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Title: Beneficial or not? Decoding carnivore roles in plant protection

Author
item Steffan, Shawn
item CHIKARAISHI, YOSHITO - Japan Agency For Marine-Earth Science And Technology (JAMSTEC)
item Horton, David
item Miliczky, Eugene
item Zalapa, Juan
item JONES, VINCENT - Washington State University
item OHKOUCHI, NAOHIKO - Japan Agency For Marine-Earth Science And Technology (JAMSTEC)

Submitted to: Biological Control
Publication Type: Peer Reviewed Journal
Publication Acceptance Date: 7/9/2015
Publication Date: 12/1/2015
Publication URL: http://handle.nal.usda.gov/10113/61805
Citation: Steffan, S.A., Chikaraishi, Y., Horton, D.R., Miliczky, E., Zalapa, J.E., Jones, V.P., Ohkouchi, N. 2015. Beneficial or not? Decoding carnivore roles in plant protection. Biological Control. 91:34-41. doi: 10.1016/j.biocontrol.2015.07.002.

Interpretive Summary: Food webs are known to have countless trophic links between resource and consumer species. To better understand the trophic links within complex networks (i.e., who tends to eat whom), analysis of the stable nitrogen isotopic composition of amino acids can be used to reveal animal trophic position. In the present study, we use these isotopic methods to characterize the trophic tendencies of arthropods. The trophic tendencies (or trophic spectra) reveal the high degree to which virtually all consumer species are opportunistic omnivores, sometimes blurring the lines between beneficial, pestiferous, and neutral species. Biological control is a fundamental pillar of integrated pest management (IPM), and is predicated on the concept that carnivores protect plants by eating herbivores. However, sometimes carnivores eat other carnivores (i.e., intraduild predation). Despite wide acknowledgement of intraguild predation, there previously had been no study measuring empirically the degree to which wild, free-roaming carnivores engage in such predation. Our findings illuminate the trophic function of natural enemy species, and establish a method that will allow bio-control researchers and practitioners to make more informed pest management decisions.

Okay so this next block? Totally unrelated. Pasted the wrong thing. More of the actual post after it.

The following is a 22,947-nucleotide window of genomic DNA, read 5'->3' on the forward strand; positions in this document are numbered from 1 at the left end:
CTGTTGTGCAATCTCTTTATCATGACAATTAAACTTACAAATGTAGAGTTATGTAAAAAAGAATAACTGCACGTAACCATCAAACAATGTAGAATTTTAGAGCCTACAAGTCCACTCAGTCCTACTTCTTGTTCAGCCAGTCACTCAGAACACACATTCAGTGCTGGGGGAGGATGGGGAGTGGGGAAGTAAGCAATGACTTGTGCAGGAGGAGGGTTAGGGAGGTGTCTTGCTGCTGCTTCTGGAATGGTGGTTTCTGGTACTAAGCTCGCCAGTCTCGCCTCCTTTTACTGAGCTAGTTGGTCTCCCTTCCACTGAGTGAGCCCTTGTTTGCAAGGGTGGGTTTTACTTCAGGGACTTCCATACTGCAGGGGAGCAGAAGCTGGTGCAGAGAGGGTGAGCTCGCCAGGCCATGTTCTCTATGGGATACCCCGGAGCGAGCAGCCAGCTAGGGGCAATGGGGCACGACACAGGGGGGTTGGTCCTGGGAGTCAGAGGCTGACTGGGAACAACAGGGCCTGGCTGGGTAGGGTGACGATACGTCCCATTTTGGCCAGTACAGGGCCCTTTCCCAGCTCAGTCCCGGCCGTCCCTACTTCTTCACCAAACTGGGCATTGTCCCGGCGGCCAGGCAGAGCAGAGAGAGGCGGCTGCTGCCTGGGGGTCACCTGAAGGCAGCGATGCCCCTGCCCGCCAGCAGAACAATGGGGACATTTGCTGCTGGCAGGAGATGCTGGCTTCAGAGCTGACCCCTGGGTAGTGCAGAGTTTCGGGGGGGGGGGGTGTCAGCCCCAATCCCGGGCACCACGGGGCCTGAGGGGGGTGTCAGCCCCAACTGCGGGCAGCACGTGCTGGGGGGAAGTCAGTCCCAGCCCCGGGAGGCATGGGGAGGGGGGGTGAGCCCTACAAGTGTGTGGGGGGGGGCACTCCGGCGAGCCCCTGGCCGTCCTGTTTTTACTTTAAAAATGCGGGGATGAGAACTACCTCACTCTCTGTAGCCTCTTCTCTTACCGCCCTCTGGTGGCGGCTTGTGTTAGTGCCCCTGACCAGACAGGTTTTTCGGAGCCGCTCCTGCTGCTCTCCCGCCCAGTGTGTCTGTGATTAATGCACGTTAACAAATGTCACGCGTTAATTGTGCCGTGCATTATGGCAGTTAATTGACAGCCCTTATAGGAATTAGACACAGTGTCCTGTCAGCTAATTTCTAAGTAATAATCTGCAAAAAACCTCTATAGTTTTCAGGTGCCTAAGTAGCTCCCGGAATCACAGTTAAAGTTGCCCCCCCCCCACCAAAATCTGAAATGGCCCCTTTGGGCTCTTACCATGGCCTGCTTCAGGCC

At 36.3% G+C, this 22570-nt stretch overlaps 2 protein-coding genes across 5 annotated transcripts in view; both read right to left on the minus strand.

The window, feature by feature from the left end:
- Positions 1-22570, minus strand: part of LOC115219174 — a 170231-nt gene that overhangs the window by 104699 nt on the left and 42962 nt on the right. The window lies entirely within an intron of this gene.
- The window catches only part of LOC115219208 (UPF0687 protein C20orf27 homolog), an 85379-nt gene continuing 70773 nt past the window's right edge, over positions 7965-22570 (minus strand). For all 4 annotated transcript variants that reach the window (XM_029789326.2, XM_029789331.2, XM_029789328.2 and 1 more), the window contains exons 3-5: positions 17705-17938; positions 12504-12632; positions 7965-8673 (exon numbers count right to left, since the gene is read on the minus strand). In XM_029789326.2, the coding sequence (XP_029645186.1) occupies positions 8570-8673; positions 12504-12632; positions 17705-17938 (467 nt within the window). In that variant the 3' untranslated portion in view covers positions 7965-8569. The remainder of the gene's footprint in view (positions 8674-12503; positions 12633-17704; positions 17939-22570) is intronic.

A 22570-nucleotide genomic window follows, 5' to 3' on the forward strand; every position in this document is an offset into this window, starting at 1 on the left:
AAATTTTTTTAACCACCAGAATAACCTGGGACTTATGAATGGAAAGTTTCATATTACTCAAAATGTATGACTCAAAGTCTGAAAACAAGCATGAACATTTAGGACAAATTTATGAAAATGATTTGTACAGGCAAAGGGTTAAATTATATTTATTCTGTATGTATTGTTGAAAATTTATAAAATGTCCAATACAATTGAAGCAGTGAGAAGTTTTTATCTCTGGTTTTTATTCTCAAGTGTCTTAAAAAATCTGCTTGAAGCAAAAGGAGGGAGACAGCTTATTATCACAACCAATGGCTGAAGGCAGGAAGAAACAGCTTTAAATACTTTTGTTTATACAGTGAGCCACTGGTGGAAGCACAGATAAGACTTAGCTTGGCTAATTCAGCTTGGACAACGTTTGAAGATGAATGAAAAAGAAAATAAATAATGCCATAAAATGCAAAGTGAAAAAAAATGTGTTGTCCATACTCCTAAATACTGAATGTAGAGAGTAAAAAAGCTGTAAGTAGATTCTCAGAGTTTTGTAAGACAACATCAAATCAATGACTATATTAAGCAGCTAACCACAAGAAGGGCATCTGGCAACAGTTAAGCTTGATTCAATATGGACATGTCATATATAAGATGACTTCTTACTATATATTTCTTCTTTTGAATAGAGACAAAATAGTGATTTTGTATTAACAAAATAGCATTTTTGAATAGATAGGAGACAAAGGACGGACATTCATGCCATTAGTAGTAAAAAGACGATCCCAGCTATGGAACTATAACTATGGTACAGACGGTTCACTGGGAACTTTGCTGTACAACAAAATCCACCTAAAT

Technical Abstract: Recent advances in compound specific isotopic ratio analysis (CSIRA) have allowed researchers to measure trophic fractionation of 15N in specific amino acids, namely glutamic acid and phenylalanine. These amino acids have proven useful in food web studies because of the wide and consistent disparity in their respective fractionation tendencies. In controlled feeding trials, we used CSIRA to confirm the accuracy of the Chikaraishi C3-plant equation for trophic levels 1 through 4. We then collected wild arthropods from an old-field site, and each specimen was analyzed using both the Chikaraishi method and the conventional bulk-15N method. Regression analysis characterized the relationship between these two methods, allowing us to convert bulk-15N values into trophic level estimates (among the many specimens not analyzed via CSIRA). This approach facilitated greater sample sizes and thereby permitted investigations of trophic spectra and functional diversity. We show that species often thought to be strict herbivores were true omnivores, and certain carnivore species were actually pests of crop production. Thus, our study is the first to reveal which species are likely to be beneficial for crop protection, and which are not.